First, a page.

Von Wiegand and Bolotowsky knew each other and Mondrian, who moved to New York from London in 1940 and spent his last years in the city. After Mondrian's death, Bolotowsky aligned himself very closely with Neoplasticism, and von Wiegand watched Mondrian paint his late masterpieces "Broadway Boogie-Woogie" (1942-43) and "Victory Boogie-Woogie" (194344). While the Dutch master was alive, she also translated his writings into English.
Yet the works of Bolotowsky, von Wiegand, and Mondrian convey temperaments as individual, authentic, and various as the artists themselves are different, proving, as Mondrian had said to von Wiegand: "that the paintings come first and the theory comes from the paintings." In the world of creativity, theories, of course, can only be applied. If theories are treated as law, rather than as parts of a tradition which exists to be explored and to be furthered then the theories end up ruling the painter. This was certainly not the case with these three artists.
Von Wiegand's oeuvre presents us with another interpretation of Neoplasticism than Bolotowsky's, one that influenced as it was by spiritualism, Buddhism, and Hinduism is symbolic and emblematic. The exhibit at Michael Rosenfeld focuses specifically on 30 works from the late 1950s through the 1970s, when the artist was exploring Eastern imagery and symbols shrines, mandalas, mantras, hexagrams, lotus forms, temples, chakras, magic squares. Yet her work, regardless of its symbolic content (and it is much too broad and complex to explore fully here), ultimately reads as pure Modernist abstraction.
The canvases owe as much to Auguste Herbin, Sophie Taeuber-Arp, the Futurists, and Sonia Delaunay as they do to Eastern concepts or Mondrian. They feel like sacred works. They often resemble diagrams and are talismanic, totemic, and figurative (in that they can have stacked vertical structures), yet they are composed almost entirely out of overlapping or interlocking geometric forms all of which, filtered through Neoplasticism, are held in the plane.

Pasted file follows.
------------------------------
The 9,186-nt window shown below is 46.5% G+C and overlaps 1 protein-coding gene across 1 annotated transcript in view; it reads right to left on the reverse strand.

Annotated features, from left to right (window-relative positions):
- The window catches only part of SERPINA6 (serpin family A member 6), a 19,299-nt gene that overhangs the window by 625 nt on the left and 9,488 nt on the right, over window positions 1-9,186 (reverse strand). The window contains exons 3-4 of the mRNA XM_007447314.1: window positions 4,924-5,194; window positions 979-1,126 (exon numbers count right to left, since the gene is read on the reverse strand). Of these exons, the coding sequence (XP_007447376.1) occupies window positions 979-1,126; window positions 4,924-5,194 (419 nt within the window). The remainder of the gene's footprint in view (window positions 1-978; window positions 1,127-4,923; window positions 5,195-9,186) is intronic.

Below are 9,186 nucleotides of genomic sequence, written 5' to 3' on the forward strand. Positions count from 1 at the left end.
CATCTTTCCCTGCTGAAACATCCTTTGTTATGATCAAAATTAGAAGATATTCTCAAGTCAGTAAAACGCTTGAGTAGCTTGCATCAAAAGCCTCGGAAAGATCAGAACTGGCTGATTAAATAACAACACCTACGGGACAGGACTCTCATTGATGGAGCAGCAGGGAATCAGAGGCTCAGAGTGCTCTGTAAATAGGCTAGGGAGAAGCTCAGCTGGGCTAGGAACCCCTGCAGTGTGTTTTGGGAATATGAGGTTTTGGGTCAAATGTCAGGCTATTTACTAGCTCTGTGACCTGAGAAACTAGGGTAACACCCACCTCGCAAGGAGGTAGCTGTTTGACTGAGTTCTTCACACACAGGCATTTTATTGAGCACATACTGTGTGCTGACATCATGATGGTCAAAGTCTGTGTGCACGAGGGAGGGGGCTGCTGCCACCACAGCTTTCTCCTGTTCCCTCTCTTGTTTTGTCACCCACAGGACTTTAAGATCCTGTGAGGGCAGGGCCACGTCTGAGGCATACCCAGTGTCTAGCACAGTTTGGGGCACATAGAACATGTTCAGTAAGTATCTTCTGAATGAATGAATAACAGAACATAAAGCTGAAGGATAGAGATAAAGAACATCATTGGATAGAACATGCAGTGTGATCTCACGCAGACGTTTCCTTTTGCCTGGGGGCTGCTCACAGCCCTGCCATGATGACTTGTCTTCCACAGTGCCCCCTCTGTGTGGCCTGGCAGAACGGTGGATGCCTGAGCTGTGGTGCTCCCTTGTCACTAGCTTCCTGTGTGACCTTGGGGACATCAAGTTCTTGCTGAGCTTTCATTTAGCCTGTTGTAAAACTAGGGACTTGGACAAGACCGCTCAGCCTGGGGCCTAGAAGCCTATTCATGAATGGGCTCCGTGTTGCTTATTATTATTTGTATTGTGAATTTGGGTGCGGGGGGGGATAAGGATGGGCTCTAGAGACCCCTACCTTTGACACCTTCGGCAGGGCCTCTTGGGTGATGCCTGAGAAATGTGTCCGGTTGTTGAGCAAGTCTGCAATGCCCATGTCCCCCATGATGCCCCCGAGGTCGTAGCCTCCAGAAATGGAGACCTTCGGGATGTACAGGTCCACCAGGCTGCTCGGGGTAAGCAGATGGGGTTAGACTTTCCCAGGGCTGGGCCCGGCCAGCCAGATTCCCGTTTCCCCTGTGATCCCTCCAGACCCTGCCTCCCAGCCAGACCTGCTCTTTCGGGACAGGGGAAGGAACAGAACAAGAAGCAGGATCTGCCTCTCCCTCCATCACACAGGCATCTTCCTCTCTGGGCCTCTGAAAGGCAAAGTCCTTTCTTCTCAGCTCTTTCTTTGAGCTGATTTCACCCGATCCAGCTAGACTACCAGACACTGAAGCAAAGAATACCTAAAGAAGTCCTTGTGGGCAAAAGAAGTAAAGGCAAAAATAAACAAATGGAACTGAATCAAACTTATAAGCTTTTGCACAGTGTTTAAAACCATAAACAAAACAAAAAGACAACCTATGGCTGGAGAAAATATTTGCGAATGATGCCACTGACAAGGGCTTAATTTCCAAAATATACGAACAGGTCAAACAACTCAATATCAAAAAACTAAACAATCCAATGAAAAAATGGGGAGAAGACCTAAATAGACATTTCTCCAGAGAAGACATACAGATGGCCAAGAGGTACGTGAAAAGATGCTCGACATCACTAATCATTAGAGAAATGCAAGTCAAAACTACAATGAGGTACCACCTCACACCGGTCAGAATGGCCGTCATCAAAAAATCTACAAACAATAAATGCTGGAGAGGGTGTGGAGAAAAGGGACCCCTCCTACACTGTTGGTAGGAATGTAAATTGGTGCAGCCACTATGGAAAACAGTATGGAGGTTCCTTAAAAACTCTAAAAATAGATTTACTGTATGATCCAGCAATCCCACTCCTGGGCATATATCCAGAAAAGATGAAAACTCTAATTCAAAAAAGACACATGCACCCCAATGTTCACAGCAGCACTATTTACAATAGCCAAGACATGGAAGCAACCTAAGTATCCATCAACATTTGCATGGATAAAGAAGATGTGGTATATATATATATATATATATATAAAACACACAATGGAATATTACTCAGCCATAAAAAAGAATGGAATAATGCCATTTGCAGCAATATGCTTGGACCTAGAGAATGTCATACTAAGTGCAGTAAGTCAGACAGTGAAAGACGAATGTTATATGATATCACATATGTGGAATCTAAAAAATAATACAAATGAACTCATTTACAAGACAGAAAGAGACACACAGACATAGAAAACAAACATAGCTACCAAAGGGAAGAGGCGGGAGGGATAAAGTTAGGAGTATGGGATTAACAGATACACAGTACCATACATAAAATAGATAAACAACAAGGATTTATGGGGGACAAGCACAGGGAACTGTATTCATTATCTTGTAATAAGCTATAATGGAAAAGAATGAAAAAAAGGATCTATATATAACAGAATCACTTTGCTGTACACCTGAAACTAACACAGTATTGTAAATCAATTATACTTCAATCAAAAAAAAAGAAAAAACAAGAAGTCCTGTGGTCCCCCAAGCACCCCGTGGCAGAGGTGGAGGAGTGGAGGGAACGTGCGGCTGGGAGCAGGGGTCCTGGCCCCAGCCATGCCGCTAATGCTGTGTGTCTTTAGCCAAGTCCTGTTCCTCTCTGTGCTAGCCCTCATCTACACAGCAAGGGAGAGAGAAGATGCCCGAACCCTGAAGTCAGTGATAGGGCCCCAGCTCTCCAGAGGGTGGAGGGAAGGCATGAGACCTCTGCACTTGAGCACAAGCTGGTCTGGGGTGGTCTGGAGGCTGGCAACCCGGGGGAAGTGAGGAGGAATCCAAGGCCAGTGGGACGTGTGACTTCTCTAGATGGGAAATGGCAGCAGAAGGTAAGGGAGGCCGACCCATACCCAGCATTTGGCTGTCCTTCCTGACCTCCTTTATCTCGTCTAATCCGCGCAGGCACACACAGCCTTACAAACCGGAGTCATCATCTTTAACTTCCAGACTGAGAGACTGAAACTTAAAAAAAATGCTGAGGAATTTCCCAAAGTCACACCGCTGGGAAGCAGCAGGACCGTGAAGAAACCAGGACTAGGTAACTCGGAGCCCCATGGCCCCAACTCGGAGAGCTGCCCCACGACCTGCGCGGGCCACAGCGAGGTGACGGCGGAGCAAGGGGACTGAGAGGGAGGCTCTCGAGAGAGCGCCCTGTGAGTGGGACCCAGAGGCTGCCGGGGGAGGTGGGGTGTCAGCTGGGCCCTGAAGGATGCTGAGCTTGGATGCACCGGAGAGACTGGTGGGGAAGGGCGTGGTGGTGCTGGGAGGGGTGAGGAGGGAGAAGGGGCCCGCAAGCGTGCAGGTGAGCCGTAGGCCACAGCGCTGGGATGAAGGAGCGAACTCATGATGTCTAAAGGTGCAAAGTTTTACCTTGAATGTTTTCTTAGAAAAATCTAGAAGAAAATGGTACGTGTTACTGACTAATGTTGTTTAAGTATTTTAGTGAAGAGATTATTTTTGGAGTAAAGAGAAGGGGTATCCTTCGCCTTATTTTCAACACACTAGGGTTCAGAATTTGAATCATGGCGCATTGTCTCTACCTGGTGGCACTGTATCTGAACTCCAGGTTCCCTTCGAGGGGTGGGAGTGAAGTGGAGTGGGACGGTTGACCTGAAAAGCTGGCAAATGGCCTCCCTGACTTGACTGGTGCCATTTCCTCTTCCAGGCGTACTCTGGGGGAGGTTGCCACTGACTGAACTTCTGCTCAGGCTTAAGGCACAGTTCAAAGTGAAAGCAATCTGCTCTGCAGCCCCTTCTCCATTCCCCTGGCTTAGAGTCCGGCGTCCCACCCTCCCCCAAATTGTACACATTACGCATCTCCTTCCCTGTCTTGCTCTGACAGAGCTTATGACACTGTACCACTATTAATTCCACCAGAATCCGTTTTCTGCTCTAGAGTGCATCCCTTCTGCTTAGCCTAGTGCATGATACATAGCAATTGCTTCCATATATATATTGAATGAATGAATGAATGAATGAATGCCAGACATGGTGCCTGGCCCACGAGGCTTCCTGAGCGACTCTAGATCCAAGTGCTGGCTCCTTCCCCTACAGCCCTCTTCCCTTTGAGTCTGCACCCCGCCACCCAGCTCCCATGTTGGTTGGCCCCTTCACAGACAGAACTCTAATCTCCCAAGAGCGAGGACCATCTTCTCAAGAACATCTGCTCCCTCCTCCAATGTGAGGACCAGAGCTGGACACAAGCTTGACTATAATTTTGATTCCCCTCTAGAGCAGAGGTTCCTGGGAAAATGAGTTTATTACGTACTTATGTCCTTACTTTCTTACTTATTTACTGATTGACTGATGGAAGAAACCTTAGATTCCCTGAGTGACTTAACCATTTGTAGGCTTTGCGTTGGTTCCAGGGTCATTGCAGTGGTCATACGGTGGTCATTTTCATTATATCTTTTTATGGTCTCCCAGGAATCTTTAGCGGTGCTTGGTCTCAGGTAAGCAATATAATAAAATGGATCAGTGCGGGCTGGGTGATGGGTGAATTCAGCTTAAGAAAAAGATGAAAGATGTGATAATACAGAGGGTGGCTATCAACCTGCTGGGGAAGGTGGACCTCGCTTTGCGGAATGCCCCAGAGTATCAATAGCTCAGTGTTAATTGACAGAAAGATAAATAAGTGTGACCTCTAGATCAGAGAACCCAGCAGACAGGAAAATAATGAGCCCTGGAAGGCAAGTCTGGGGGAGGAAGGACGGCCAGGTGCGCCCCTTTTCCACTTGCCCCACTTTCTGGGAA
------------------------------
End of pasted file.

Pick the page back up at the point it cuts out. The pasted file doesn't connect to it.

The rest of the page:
No matter how much Eastern thought von Wiegand puts into her work, her syncopated rhythms, structures, and torsions explore the language of abstraction. Her compositions arrive at a harmony in which vertical thrust and lateral expanse, as in the best crucifixions, are held in dynamic tension. Yet they vary greatly in light and temperament.
In "Untitled" (1952) she re-creates the dynamics of translucent, faceted light seen in crystals and diamonds. "The Chakras" (1963) suggests the phases of the moon. "Offering of the Universe" (1964), diamonds and circles and sailboat-like triangles, explores the shifting from side to side experienced in ancient Egyptian scrolls during the weighing of the heart against truth. "The Kundalini Lotus" (1968-69), transparent pink, yellow, and blue overlapping circles and squares, opens as beautifully as a flower, yet pressures forward as if it were made of light streaming through a stained-glass window. In von Wiegand's work, as in the paintings of Bolotowsky and Mondrian, the inner workings and dynamics of nature are pared down, distilled, and poetically filtered through a completely original vision.
Bolotowsky until April 21 (20 W. 57th St., between Fifth and Sixth avenues, 212-397-6780);
Von Wiegand until May 12 (24 W. 57th St., between Fifth and Sixth avenues, 212-247-0082).